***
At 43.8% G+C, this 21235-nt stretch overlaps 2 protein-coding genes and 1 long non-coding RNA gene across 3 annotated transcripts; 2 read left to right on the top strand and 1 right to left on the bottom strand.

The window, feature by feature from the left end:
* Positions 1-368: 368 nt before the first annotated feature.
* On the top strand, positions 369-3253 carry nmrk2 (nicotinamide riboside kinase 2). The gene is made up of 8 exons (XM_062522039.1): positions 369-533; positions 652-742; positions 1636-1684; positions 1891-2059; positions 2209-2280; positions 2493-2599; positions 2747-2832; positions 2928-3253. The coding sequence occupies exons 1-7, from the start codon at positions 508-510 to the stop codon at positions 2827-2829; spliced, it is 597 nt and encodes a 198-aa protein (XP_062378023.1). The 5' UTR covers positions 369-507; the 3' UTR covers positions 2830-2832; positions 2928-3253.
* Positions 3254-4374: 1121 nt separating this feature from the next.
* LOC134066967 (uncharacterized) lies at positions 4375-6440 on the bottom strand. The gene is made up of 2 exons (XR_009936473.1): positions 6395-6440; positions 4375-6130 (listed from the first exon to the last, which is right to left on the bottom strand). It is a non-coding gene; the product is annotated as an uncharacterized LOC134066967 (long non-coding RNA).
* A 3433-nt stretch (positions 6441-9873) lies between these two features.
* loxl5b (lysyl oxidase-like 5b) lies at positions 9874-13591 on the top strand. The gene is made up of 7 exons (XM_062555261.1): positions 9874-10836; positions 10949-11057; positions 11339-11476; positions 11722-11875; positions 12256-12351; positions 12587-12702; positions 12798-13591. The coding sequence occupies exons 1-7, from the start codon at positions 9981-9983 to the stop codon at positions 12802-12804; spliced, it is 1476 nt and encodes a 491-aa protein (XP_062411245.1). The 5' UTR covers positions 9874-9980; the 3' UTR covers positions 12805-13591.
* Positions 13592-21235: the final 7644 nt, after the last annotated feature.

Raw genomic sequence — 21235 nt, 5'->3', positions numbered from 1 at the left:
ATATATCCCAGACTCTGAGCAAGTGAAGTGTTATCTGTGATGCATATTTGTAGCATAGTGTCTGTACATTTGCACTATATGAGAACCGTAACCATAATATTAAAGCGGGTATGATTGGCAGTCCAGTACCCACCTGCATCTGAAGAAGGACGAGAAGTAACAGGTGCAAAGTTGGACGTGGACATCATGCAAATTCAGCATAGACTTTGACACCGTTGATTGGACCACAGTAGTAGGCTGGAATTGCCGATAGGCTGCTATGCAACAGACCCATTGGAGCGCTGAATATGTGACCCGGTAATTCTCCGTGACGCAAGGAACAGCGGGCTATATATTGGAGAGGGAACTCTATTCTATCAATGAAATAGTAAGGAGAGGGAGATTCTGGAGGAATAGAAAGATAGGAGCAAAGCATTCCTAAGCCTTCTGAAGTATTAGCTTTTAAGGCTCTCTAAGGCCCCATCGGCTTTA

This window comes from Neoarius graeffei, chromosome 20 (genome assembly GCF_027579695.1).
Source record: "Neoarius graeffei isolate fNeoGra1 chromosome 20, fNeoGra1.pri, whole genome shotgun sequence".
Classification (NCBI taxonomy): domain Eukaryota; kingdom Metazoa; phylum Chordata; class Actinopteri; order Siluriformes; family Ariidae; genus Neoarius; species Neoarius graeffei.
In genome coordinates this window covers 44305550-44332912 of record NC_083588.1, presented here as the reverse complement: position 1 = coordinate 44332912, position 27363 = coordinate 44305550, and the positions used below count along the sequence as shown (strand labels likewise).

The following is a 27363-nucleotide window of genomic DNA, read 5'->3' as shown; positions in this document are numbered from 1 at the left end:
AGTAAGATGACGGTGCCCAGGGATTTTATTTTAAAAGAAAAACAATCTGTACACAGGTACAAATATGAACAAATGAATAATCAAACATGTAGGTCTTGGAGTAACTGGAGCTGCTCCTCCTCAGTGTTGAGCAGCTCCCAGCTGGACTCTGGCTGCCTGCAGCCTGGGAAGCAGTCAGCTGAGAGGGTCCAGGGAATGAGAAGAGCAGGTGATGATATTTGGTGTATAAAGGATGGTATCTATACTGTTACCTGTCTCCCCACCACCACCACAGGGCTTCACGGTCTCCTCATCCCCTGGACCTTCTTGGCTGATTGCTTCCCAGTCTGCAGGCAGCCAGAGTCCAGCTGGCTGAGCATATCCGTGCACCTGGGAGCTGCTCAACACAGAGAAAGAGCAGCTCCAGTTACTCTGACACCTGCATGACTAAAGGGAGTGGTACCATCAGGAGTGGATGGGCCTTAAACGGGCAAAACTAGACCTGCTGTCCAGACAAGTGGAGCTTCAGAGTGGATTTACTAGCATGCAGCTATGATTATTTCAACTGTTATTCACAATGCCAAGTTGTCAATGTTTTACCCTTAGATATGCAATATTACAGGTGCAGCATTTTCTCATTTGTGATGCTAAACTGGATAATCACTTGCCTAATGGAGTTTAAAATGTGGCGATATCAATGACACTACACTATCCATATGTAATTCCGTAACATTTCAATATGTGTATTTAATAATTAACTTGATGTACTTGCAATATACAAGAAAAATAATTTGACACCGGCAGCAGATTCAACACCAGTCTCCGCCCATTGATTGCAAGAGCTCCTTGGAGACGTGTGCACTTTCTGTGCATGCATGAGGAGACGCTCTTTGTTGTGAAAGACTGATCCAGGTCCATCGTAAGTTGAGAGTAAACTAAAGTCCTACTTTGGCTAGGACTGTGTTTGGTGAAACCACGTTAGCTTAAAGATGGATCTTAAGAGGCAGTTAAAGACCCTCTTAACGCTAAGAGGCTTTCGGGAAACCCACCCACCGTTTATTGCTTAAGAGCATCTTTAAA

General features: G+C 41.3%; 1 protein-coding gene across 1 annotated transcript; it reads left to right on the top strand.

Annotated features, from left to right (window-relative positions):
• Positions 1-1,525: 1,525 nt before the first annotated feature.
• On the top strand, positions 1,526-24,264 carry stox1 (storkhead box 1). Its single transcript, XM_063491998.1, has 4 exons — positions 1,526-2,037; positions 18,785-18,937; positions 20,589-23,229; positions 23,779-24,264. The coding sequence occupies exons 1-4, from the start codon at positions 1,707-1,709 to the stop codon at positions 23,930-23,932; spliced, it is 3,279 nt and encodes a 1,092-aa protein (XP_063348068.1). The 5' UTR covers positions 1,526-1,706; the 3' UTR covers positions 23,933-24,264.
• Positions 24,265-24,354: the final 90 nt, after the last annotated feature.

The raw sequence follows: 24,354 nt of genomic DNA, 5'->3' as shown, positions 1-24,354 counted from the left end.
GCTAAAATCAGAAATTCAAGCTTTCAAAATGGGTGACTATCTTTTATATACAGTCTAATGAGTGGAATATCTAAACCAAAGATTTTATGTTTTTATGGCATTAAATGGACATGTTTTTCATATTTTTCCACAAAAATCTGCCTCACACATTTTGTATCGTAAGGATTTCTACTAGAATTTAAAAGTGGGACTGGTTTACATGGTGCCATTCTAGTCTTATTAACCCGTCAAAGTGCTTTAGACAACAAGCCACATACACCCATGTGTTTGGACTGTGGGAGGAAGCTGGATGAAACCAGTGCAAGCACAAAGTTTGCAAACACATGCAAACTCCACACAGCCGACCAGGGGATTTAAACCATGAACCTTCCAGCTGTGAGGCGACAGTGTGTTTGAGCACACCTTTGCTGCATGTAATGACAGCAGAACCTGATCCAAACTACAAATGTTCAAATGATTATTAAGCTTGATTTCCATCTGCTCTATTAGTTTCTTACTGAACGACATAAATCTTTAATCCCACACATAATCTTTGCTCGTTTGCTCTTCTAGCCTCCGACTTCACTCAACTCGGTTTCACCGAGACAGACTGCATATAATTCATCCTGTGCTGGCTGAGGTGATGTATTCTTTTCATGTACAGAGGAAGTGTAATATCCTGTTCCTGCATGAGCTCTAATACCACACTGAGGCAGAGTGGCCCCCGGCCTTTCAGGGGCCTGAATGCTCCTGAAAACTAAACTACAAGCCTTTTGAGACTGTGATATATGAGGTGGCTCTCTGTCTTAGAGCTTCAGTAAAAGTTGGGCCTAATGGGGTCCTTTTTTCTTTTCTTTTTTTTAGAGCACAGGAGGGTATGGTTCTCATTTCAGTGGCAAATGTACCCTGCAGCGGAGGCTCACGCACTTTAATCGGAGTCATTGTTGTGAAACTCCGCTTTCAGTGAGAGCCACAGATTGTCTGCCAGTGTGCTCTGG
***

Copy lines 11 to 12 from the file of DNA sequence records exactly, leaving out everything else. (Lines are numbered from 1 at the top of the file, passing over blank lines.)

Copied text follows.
ATATATCCCAGACTCTGAGCAAGTGAAGTGTTATCTGTGATGCATATTTGTAGCATAGTGTCTGTACATTTGCACTATATGAGAACCGTAACCATAATATTAAAGCGGGTATGATTGGCAGTCCAGTACCCACCTGCATCTGAAGAAGGACGAGAAGTAACAGGTGCAAAGTTGGACGTGGACATCATGCAAATTCAGCATAGACTTTGACACCGTTGATTGGACCACAGTAGTAGGCTGGAATTGCCGATAGGCTGCTATGCAACAGACCCATTGGAGCGCTGAATATGTGACCCGGTAATTCTCCGTGACGCAAGGAACAGCGGGCTATATATTGGAGAGGGAACTCTATTCTATCAATGAAATAGTAAGGAGAGGGAGATTCTGGAGGAATAGAAAGATAGGAGCAAAGCATTCCTAAGCCTTCTGAAGTATTAGCTTTTAAGGCTCTCTAAGGCCCCATCGGCTTTA

This window comes from Neoarius graeffei, chromosome 20 (genome assembly GCF_027579695.1).